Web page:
Nature Conservancy Underscores Importance of Reaching BDCP Goals
Resources Agency Report Provides Update, Previews Key Decisions Ahead
Sacramento, California | December 15, 2010
In response to the release today of the California Resources Agency Highlights report on the status of the Bay Delta Conservation Plan (BDCP), The Nature Conservancy underscored that “the BDCP process in tandem with the Delta Stewardship Council offers perhaps the best chance to restore the ailing Delta ecosystem, and provide a more sustainable future for the Delta and California water supplies.”
“Today the Delta ecosystem is on the verge of ecological collapse,” said Anthony Saracino, director of the Water Programs for The Nature Conservancy in California. “The problems in the Delta are complex and include inadequate flows, invasive species, pollution, water diversions and habitat destruction. Less than twenty percent of the area’s wetland, floodplain and riparian habitat remain.”
“A future anything like the status quo in the Delta would be disastrous for the environment and ultimately threaten future water supply reliability for millions of Californians. The Bay Delta Conservation Plan and the ongoing work of the Delta Stewardship Council offer just about the only hope of saving salmon and other native fisheries in the Delta. An integrated approach to address the issues of delta flows, habitat loss, and other stressors is critical and supported by all of the scientific studies to date. The BDCP is far from perfect and has a long way to go, but is the most effective tool we have for fixing the Delta. Ultimately, the BDCP and the Delta Plan are aimed at a more sustainable future for the Delta and California water supplies.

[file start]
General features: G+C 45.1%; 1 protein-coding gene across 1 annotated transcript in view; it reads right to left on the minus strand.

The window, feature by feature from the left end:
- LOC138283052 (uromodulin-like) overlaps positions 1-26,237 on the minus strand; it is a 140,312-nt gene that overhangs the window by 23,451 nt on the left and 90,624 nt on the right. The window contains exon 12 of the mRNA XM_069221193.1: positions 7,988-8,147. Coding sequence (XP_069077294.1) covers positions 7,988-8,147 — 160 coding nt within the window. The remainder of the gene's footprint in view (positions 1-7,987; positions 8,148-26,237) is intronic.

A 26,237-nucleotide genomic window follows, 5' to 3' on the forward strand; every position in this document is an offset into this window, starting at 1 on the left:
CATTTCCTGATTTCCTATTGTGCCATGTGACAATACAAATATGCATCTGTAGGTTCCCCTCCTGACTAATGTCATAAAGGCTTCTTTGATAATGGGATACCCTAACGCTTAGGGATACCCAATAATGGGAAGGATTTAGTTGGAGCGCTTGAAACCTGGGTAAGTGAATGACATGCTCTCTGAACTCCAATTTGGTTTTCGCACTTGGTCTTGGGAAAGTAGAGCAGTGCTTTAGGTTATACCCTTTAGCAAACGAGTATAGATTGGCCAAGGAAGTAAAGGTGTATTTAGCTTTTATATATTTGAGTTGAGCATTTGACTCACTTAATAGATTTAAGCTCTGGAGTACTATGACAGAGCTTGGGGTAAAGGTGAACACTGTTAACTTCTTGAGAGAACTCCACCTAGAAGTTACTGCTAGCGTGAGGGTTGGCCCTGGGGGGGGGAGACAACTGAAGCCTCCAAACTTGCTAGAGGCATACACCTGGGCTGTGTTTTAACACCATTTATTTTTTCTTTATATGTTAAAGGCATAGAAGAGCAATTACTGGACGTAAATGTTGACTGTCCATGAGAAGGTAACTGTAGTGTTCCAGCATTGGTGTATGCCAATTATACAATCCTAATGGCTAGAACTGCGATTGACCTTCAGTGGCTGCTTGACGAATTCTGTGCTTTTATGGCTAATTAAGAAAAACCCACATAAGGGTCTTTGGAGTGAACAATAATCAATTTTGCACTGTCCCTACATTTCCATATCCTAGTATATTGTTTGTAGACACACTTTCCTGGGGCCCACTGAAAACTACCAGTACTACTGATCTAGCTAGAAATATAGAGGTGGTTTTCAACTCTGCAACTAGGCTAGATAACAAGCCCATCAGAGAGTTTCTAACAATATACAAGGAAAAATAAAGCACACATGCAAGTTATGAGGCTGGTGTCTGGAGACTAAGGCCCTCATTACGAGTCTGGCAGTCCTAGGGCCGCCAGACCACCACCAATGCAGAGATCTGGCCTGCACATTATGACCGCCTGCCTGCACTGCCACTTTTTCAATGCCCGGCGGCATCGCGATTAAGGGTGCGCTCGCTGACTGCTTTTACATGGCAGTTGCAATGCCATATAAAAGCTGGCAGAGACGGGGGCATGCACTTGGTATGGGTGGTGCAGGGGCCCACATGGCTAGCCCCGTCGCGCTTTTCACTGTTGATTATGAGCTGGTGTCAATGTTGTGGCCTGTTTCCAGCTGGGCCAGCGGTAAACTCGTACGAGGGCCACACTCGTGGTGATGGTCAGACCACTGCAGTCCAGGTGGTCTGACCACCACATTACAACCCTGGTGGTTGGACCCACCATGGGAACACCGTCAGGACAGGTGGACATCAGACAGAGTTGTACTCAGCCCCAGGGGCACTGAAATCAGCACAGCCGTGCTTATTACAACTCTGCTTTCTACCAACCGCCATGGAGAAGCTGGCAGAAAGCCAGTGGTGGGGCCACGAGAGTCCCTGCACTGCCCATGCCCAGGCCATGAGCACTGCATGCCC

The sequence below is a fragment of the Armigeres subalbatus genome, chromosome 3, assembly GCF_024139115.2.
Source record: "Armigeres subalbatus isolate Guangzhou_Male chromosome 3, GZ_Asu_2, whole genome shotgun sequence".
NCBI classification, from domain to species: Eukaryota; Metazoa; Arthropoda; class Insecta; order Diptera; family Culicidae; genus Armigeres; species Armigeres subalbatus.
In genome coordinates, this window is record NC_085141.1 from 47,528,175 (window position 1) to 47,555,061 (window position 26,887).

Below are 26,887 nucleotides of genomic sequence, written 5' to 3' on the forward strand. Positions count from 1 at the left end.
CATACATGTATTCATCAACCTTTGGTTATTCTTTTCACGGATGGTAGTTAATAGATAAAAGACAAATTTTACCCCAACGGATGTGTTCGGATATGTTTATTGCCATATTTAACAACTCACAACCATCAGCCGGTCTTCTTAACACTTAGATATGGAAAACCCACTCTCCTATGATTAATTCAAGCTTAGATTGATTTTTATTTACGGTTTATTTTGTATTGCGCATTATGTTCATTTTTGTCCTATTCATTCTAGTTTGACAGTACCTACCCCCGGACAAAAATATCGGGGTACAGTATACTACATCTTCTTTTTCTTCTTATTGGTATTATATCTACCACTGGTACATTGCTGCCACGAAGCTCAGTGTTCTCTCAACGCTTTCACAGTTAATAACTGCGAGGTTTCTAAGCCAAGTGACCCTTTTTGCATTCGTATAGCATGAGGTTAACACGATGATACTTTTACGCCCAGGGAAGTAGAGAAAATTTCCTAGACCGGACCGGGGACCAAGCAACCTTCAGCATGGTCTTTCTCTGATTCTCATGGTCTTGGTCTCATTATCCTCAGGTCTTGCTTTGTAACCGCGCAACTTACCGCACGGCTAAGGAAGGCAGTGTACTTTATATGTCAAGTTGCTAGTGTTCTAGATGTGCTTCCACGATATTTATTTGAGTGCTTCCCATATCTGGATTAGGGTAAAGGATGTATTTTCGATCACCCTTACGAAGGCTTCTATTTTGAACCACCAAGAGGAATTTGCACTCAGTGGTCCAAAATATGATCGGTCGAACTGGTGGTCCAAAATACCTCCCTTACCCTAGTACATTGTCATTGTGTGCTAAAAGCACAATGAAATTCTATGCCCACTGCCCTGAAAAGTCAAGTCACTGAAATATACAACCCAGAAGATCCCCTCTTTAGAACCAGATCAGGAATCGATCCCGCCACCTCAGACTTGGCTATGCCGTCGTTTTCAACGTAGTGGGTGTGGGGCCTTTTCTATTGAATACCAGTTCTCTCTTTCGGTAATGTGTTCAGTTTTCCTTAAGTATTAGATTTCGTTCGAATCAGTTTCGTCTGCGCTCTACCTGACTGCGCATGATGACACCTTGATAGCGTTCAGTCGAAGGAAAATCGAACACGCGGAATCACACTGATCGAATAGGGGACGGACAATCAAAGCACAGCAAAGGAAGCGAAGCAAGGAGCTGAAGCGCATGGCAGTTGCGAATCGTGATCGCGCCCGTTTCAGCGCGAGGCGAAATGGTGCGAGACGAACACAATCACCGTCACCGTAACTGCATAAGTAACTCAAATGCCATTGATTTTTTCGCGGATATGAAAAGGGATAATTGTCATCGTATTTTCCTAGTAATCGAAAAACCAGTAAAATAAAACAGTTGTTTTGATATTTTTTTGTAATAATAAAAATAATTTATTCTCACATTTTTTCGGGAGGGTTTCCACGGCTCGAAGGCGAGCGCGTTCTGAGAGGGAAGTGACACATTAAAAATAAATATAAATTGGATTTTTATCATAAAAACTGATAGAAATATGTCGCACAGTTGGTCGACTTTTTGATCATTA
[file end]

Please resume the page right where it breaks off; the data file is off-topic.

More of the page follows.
It is critical to build upon more than four years of work on the BDCP to date, and we applaud the work of many stakeholders and strongly support the efforts of Secretary Salazar, Governor Schwarzenegger, Secretary Snow and incoming Governor Brown to help drive a creative consensus that is ultimately in the interest of all Californians.”
The state’s report outlines the progress BDCP has made in addressing one of California's most challenging environmental and economic crises. To date, the BDCP has resulted in a strategic approach that aims to restore the Delta’s ecosystem while also providing for reliable water supplies. However, much work remains to be done, including completion of critical economic, engineering and environmental analysis. TNC underscored that it is imperative for the BDCP process to include the active involvement of local government and Delta stakeholders to meet co-equal objectives.
Over the past 15 years, The Nature Conservancy has protected 25,000 acres of Delta stream and riverside habitat that is crucial to the survival of more than 250 fish and wildlife species.
It has also been deeply engaged in Delta planning efforts, studies and policy, including the Bay Delta Conservation Plan, Delta Vision and the historic water legislation package of 2009.
For more information on The Nature Conservancy and its work in the Delta, call Vanessa Martin at 916-233-6733 or visit nature.org.
The Nature Conservancy is a leading conservation organization working around the world to protect ecologically important lands and waters for nature and people. The Conservancy and its more than 1 million members have protected nearly 120 million acres worldwide. Visit The Nature Conservancy on the Web at www.nature.org.